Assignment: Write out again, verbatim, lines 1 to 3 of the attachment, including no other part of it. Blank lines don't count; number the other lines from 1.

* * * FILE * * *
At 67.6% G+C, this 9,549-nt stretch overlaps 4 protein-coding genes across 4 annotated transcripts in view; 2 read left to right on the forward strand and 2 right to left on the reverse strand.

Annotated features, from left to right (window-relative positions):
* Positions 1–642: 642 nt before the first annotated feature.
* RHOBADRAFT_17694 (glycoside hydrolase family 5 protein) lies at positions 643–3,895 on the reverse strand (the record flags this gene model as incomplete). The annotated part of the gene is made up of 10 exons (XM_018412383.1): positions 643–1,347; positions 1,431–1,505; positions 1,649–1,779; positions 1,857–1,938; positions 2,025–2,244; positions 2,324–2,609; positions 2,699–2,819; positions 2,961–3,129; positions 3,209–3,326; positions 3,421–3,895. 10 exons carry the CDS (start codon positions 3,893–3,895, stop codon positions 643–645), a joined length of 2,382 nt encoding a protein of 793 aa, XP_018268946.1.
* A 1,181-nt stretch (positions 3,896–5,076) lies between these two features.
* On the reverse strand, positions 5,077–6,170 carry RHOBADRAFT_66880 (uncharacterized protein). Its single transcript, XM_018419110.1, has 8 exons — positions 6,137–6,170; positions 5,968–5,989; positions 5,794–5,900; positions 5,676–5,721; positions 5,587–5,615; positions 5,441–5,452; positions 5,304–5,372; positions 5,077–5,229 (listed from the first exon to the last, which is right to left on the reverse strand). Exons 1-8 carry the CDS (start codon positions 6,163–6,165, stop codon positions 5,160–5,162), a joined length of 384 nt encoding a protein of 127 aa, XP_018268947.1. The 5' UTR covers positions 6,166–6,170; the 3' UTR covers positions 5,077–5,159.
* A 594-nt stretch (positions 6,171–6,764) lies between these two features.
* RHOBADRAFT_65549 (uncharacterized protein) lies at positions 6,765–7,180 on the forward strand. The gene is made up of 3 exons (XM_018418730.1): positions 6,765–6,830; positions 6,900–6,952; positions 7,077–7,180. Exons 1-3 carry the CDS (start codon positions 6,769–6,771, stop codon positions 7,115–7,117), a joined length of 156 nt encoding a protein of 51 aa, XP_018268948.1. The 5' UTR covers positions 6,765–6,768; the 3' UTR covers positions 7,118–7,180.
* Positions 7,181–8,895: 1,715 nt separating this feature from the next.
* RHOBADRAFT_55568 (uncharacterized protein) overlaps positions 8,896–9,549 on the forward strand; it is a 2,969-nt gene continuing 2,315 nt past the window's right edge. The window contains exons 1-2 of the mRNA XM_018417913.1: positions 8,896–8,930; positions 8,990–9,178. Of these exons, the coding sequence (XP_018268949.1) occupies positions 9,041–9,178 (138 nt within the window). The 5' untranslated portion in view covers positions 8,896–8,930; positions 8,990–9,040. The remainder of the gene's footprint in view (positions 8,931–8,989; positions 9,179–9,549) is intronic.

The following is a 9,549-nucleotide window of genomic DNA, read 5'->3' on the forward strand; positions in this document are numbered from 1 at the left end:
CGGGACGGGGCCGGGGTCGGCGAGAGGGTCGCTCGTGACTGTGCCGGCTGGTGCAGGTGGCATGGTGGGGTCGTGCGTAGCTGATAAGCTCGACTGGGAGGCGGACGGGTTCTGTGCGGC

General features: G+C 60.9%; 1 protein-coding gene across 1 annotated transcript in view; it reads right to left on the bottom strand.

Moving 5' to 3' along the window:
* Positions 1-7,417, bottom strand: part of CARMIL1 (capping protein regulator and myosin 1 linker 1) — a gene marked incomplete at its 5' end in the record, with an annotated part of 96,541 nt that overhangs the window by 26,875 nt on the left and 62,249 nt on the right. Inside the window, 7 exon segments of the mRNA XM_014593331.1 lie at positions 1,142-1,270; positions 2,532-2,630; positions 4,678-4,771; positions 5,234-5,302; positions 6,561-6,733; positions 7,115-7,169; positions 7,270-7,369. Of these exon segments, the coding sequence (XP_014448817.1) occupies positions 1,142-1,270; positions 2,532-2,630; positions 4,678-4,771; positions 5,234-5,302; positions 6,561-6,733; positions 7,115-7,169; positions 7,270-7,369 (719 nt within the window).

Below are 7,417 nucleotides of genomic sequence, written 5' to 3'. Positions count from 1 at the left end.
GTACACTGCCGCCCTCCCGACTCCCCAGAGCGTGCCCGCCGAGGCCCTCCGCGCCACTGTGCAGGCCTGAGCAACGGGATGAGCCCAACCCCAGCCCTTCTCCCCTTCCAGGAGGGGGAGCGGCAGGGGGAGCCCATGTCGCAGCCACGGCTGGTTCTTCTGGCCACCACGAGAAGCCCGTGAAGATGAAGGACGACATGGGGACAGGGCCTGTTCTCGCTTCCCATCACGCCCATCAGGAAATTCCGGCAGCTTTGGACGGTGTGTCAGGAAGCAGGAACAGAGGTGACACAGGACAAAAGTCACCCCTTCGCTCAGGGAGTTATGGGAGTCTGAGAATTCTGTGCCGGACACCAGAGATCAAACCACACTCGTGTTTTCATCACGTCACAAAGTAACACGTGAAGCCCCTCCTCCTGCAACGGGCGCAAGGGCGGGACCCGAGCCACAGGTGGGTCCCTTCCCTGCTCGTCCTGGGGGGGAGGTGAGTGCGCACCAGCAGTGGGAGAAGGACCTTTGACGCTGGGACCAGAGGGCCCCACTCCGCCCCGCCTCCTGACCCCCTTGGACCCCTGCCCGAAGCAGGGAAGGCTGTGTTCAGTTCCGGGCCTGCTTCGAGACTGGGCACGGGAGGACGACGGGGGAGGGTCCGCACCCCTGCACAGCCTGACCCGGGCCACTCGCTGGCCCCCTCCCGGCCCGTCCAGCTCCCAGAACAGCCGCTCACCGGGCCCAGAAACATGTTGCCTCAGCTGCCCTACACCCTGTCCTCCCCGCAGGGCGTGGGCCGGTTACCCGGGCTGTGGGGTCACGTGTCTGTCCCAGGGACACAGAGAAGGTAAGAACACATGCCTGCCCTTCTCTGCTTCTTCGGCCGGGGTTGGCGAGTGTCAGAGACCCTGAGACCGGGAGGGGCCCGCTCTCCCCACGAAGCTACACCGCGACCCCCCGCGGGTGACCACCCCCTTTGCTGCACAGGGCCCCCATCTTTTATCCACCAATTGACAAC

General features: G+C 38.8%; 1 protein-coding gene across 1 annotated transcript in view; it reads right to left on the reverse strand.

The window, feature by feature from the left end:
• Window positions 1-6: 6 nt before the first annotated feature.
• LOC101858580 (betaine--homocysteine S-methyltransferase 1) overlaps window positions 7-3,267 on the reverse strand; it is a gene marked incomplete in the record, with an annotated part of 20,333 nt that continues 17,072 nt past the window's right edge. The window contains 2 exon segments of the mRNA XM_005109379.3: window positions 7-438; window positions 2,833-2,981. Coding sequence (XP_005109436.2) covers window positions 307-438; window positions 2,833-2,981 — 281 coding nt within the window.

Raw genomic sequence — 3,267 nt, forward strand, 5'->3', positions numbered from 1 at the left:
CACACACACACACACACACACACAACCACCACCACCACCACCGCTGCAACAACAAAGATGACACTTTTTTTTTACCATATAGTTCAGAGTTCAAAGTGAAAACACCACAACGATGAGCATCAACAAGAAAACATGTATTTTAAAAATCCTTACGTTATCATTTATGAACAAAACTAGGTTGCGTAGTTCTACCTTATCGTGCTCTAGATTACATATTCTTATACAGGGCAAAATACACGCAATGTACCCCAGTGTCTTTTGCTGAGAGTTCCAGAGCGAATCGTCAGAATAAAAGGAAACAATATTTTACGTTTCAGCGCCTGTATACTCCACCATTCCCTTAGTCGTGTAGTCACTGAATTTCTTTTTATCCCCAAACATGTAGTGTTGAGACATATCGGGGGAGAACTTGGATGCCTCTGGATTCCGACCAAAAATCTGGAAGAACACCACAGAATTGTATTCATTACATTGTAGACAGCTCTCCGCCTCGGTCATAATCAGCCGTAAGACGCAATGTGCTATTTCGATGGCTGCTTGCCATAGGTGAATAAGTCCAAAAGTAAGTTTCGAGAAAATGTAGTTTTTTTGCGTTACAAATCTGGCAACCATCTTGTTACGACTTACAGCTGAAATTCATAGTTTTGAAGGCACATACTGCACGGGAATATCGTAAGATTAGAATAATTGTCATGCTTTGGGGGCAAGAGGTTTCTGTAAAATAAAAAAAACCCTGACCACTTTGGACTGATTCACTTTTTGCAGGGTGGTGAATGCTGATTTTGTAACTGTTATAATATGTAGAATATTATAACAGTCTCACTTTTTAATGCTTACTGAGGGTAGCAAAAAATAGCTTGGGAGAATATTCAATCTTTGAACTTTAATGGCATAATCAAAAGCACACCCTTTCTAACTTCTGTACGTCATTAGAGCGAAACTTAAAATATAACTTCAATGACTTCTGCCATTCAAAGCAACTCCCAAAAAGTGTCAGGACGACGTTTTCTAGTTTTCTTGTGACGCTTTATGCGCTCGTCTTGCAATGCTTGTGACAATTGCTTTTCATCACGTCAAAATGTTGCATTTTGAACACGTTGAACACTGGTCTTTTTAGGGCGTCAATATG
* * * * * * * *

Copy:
At 67.6% G+C, this 9,549-nt stretch overlaps 4 protein-coding genes across 4 annotated transcripts in view; 2 read left to right on the forward strand and 2 right to left on the reverse strand.

Annotated features, from left to right (window-relative positions):
* Positions 1–642: 642 nt before the first annotated feature.